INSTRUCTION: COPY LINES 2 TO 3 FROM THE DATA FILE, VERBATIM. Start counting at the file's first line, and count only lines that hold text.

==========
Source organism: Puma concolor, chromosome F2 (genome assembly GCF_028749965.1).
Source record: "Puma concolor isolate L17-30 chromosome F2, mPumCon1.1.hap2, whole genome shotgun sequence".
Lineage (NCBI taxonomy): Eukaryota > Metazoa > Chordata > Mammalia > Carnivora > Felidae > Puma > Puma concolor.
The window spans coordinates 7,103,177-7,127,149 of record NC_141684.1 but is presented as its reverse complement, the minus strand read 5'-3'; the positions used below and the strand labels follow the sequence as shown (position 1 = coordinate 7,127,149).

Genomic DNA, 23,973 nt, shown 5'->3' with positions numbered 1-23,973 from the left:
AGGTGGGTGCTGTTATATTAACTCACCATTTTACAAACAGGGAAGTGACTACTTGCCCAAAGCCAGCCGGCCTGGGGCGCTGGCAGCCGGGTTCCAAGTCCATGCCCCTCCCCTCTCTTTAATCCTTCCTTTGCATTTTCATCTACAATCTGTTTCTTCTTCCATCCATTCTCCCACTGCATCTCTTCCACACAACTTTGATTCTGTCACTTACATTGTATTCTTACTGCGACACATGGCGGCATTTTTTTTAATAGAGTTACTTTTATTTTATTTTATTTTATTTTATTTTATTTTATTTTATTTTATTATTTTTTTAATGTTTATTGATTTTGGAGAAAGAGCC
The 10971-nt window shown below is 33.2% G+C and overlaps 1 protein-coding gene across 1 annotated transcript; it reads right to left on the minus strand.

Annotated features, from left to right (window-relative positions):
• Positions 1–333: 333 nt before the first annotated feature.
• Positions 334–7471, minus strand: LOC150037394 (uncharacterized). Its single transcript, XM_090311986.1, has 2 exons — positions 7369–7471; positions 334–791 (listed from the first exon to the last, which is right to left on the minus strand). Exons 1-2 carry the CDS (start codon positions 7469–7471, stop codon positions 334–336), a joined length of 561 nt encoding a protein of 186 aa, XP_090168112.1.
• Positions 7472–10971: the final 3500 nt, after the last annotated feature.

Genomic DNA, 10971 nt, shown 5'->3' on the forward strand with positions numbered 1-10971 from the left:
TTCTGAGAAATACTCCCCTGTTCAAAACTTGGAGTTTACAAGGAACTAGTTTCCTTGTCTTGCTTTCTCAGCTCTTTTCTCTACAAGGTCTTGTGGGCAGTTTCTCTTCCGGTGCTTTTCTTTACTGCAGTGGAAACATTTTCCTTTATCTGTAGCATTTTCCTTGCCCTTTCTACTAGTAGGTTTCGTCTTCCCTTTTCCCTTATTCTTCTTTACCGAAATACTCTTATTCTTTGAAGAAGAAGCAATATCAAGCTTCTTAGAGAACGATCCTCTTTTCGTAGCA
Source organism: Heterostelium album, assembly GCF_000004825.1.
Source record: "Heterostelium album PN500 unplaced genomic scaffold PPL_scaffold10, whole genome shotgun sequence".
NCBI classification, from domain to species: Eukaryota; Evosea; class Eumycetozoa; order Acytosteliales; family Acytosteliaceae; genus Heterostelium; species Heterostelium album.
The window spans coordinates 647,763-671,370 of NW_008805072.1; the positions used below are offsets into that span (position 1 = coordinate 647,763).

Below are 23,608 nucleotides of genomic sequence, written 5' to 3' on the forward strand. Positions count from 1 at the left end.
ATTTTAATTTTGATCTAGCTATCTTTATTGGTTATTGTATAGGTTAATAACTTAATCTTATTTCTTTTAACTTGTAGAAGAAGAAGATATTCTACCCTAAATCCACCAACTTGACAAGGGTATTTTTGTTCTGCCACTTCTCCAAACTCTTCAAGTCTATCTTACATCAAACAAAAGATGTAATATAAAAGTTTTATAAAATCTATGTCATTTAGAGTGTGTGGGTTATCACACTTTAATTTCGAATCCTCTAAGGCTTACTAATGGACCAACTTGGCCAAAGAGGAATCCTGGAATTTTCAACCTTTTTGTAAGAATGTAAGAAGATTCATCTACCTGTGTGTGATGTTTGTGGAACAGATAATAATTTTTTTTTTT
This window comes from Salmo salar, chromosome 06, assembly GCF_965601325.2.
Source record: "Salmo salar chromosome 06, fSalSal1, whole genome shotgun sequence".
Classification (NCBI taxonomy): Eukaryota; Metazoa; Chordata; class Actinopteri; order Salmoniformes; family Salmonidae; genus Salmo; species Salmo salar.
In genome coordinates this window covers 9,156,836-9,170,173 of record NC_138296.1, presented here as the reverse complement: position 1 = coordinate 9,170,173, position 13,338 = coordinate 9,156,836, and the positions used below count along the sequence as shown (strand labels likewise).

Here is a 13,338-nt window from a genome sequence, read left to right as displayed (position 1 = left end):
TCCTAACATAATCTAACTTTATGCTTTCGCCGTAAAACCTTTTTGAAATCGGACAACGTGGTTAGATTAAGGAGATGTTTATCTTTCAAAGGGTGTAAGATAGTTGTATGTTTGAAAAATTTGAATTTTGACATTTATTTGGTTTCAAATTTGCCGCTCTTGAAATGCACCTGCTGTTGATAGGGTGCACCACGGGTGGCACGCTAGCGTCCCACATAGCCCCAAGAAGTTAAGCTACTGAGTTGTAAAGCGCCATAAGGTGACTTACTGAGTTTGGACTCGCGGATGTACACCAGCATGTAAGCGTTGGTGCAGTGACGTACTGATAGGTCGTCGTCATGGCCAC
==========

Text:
Source record: "Puma concolor isolate L17-30 chromosome F2, mPumCon1.1.hap2, whole genome shotgun sequence".
Lineage (NCBI taxonomy): Eukaryota > Metazoa > Chordata > Mammalia > Carnivora > Felidae > Puma > Puma concolor.